Now hear what Le Monde's Bertrand Legendre had to say before the war to depose Saddam Hussein broke out: the American president's "horror vision of Irak [as a place with an inhumane prison system] is not totally false, but it is simplistic"?

Qui sait, Bertrand Legendre ? En lisant votre commentaire, on pourrait se dire que c'est peut-être à vous-même et à vos collègues que cet article dans votre propre journal s'applique : "La liberté, il faut en avoir été privé pour savoir ce que c'est."

Anti-war activists will say that the comparison is untoward, perhaps even obscene. But in retrospect, we like to say that the Allies should have stopped Adolf Hitler much earlier than they actually did. So (bearing in mind that Britain and France declared war against the Third Reich on September 1, 1939) let's ask ourselves a simple question: who had killed more people, who had caused more mass graves, and who had caused more bloody wars: Adolf before September 1939 or Saddam before March 2003? In fact, if we hark back to the first Gulf War, Saddam Hussein had slaughtered, if not hundreds, then tens of thousands of people by January 1991, many more than Hitler by mid-1939.

Needless to say, in the 1940s, the Führer would catch up with — and easily outdo — the Rais. But the point is that we know this in retrospective; if it can be argued that the reasons for declaring war on Saddam in 2003 (or in 1991) were exagerrated, then it can just as easily argued (moreso, in fact) that the reasons for declaring war on Hitler were a sham. And in fact, making that argument is exactly what many pacifists of the 1930s did (link to article in French).

One Le Monde editor had the gall to compare the abuse of Iraqi prisoners in Baghdad's Abu Ghraib prison to that of the victims of the Nazis. If only. If only the latter had been so lucky: if only the only thing the prisoners at Buchenwald, Auschwitz, and Birkenau had had to endure was the humiliation of stripping for sick photos from a handful of idiotic soldiers. If only that had led to a scandal. If only an independent media outlet had uncovered the story and had rocked the government with it. And if only German leaders had been outraged by the treatment of said prisoners and promised immediate reform and retaliation against the guilty parties. Instead of being complicit in, and indeed instigating, the horrors of the 1940s.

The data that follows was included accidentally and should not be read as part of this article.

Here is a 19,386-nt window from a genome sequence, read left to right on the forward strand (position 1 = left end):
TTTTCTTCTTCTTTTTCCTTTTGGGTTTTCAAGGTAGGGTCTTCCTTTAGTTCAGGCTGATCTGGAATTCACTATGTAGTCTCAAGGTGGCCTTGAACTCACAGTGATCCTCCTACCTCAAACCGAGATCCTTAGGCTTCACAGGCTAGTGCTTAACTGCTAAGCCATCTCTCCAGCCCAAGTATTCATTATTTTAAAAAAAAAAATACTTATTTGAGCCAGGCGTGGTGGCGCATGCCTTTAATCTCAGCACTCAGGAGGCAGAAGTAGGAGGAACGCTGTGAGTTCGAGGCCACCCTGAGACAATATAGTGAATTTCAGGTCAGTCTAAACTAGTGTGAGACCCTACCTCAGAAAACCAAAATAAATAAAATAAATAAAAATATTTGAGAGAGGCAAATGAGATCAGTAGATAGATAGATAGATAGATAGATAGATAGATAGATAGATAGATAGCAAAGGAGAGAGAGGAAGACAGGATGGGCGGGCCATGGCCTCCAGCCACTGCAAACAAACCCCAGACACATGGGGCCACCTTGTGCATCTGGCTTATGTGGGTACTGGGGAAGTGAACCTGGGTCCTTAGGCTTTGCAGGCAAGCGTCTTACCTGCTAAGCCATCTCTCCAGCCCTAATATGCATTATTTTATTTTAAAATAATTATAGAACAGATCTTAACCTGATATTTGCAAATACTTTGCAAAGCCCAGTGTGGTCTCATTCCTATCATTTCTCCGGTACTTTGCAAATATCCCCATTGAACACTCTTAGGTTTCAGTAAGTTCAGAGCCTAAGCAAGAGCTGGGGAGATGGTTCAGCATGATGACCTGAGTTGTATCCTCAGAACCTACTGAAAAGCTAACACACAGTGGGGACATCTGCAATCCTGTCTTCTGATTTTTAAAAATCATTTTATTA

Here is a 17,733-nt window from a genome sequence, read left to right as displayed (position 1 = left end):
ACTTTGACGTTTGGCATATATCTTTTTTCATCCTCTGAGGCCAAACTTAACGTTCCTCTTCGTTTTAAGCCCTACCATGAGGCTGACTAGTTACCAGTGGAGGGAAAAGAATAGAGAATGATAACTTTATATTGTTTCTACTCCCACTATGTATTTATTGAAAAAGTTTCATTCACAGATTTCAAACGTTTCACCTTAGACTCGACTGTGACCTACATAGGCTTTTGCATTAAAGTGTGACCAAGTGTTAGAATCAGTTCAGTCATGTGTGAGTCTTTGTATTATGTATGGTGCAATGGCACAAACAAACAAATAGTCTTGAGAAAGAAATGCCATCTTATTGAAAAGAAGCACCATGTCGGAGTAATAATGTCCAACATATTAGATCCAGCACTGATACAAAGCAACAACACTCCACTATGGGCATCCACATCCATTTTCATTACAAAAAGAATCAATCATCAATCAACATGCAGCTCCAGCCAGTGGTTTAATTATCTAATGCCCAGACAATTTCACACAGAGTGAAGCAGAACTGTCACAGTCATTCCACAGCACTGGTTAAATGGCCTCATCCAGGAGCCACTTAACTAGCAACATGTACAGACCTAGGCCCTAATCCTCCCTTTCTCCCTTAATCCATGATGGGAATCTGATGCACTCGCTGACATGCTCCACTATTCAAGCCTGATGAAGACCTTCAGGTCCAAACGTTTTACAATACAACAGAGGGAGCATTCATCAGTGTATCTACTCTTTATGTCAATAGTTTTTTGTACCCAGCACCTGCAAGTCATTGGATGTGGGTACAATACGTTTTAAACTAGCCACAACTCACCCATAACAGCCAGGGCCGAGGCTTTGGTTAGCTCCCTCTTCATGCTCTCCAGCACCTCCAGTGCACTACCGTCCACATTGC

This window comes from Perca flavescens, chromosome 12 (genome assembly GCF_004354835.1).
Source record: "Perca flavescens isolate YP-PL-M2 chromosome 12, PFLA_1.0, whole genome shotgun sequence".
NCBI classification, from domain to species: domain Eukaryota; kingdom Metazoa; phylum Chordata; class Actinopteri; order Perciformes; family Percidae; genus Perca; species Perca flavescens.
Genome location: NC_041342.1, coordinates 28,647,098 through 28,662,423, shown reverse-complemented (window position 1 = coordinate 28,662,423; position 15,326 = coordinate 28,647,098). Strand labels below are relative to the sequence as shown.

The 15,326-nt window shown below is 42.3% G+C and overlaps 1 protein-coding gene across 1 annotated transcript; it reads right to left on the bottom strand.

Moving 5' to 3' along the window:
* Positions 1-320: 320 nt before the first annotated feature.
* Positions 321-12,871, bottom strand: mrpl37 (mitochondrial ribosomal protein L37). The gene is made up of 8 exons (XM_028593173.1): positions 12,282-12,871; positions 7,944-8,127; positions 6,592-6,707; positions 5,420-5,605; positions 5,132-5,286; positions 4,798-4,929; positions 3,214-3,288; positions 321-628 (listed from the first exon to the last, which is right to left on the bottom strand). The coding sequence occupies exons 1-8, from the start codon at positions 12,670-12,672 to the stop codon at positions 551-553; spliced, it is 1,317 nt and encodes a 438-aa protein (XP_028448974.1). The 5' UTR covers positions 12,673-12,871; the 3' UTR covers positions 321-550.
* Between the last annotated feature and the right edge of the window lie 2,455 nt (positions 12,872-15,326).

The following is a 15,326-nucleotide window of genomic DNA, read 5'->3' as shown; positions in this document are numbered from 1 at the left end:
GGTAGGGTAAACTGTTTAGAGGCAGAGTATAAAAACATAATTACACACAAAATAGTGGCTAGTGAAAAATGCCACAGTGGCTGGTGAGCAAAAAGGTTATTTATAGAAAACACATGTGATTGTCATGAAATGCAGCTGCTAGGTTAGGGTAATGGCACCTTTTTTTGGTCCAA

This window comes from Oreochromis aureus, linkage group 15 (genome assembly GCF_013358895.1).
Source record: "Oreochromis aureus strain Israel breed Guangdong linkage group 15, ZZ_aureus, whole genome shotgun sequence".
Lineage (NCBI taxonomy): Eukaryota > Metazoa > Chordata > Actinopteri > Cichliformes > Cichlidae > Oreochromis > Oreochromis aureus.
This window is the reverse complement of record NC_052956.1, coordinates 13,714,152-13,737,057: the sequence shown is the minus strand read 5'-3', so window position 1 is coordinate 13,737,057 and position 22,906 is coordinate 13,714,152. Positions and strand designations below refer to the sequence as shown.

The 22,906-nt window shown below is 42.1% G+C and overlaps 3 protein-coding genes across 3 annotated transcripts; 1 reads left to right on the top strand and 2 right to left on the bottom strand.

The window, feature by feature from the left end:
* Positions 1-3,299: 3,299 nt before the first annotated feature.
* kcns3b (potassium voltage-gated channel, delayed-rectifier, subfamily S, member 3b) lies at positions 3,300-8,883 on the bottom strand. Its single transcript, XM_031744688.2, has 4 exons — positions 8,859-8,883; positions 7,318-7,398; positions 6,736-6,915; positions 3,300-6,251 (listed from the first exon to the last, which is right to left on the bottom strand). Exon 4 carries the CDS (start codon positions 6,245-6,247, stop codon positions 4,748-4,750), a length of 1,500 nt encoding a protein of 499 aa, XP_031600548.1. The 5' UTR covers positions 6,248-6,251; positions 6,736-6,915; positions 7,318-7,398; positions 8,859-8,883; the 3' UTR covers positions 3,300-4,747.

And of course, the same "if onlies" can be pronounced for the victims of Saddam Hussein, under whose régime it was a policy to break bones, cut off hands, disfigure faces, and practice mass murder. All in perfect impunity for the perpetrators. But no, I don't remember Le Monde ever comparing Saddam's jails to Hitler's, or Saddam's crimes to Hitler's (although I've heard many scoff at, and ridicule, the comparison). No, it is not Saddam Hussein's Iraq that Le Monde chooses (or chose) to castigate, it is Uncle Sam's. It is not Saddam's prison system that people of Le Monde's ilk chooses to make a big fuss about (rather than belittle, i.e., Legendre's infamous statement above). It is Uncle Sam's. It is not Saddam's horrendous crimes that they chose to decry, it is what can only, in comparison, be called Uncle Sam's relatively mild ones.

Listen, members of the peace camp. Listen, castigators of America and its leaders. Listen, you editors who, in your zeal to lambaste Uncle Sam, lose your marbles and eschew objectivity, common sense, and a fair view of history.

Listen to an old Frenchman from Sainte-Mère-Église…

© Erik Svane

Lire la version française
Read Douglas's English translation of the entire article